January 31st, 2018
I didn’t blog last week. I was thinking.
About Neruda. And that was because I was thinking about Burns.
I was not thinking about their poetry.
When I met my partner just a few years ago, one of the first things he gave me was a book of Neruda’s love poems. Since his reading (at the time) was largely restricted to non-fiction and Dan Brown, it meant a great deal to me. He’d done his homework. But just a few months later I saw an article about newly uncovered letters, in which Neruda boasted about raping a woman.
The Neruda poems just sit there on my shelf now. And every few months, I notice them, and consider tossing the book in the trash. When we were looking for poems for our wedding ceremony, he suggested we look through the volume of Neruda’s love poems.
In the end, my best friend chose a read a poem for the ceremony: Naomi Shihab Nye’s “So Much Happiness”.
The following year, a group of our friends threw us a wonderful anniversary dinner party in a communal garden. The evening was filled with poetry. One of the highlights was our Scottish friend reciting “A Red, Red Rose” with his beautiful, softly percussive accent.
This month our Scottish friend and his wife hosted a Burns Supper. Such a cool thing to do: bagpipes, haggis and poetry. Great company. I was thrilled to get the invitation, and I brushed up on my Burns.
And regretted it.
At the dinner, our hostess was amazing. She is savvy and elegant, and she managed to bring up the dilemma of celebrating Burns in the atmosphere of our #MeToo culture, without ruining the evening.
In case you haven’t seen the articles circulating last week: Burns also left a letter — in which he boasted about raping his pregnant wife on a bed of horseshit in the barn.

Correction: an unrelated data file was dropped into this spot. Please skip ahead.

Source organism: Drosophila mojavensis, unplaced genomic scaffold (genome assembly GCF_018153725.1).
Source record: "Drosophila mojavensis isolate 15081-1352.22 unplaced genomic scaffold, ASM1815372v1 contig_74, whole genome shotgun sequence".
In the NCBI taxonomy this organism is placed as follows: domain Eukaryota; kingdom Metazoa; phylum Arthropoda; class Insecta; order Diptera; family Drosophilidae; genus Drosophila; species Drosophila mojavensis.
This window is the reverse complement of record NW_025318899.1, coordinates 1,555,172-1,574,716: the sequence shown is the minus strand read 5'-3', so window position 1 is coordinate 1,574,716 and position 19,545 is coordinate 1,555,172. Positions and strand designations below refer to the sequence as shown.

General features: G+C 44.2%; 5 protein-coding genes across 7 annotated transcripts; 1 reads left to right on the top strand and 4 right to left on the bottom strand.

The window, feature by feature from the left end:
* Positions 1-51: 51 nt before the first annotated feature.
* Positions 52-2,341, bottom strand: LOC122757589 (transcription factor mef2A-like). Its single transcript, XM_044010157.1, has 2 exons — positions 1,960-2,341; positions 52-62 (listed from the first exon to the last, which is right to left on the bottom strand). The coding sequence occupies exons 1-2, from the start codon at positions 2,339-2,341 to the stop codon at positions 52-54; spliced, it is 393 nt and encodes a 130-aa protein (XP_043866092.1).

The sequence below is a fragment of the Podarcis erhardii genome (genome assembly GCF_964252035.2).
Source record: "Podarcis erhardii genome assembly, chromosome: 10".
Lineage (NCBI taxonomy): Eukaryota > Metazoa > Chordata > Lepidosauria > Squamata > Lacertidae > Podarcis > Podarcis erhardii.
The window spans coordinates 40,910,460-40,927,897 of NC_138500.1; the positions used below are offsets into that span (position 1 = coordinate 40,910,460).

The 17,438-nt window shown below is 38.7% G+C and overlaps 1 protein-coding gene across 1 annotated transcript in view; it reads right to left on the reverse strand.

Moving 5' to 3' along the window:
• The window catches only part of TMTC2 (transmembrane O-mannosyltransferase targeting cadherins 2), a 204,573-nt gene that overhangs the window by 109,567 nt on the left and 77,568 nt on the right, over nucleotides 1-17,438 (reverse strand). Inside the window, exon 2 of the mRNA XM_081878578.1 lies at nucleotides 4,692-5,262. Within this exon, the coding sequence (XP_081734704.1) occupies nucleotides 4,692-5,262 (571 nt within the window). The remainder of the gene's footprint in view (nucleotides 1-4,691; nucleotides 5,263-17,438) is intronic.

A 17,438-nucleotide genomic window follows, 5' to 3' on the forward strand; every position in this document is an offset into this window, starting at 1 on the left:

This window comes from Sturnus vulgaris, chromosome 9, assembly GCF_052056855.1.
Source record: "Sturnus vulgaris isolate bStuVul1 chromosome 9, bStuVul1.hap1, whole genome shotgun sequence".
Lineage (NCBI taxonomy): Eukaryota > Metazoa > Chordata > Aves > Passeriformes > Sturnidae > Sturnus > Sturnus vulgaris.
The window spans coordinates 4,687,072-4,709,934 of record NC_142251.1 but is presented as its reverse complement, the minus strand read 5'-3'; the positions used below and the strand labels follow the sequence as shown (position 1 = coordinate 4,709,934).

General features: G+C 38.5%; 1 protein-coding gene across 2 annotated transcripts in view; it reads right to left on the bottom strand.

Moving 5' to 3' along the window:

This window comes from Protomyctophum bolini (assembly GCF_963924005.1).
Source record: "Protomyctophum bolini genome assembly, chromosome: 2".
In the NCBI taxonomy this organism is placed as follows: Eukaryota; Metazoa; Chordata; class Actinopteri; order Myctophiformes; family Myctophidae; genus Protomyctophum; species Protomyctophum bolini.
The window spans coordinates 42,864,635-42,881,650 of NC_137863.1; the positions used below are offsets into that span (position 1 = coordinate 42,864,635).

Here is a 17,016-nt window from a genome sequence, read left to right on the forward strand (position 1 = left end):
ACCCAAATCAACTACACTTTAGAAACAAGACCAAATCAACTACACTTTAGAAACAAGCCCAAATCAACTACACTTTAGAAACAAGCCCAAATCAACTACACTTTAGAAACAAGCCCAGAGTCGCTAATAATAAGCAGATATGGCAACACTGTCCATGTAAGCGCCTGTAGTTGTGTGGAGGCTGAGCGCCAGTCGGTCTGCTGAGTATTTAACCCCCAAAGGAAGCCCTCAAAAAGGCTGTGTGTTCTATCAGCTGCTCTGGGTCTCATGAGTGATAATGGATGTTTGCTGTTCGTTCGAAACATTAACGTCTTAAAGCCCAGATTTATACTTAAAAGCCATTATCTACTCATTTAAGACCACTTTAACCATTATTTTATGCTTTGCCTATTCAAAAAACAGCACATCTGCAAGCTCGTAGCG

Over the years, I have been quick to say that I can separate the person from the artwork. Once they are dead. (I will watch Woody Allen’s films after he is dead.) Both these letter-writers are dead. Have been dead for a while. So it shouldn’t matter.
But I can’t shake this feeling.
And I have had a little epiphany: the realization that this feeling I can’t shake is shame, actually. Somehow, somewhere along the way, my body has conflated feelings of anger and shame into one monster emotion that lurks in the closet.
And in the shared — then ignored — stories that are shared on social media.
Part of my personal definition of art is that an art object conveys the experience of being human, in a recognizable way. That’s it.
But then there is that other idea: that artworks are ennobling. When biographical facts color and contextualize the experience that is being conveyed through a work of art in a way that is exceedingly human, but not ennobling, do we toss the bibliographical context (and does that falsify the content?). Or do we toss the work of art?
Burns and Neruda are still on my shelf. And when I glance at them, my body still vibrates with a conflated emotional state — that is being human.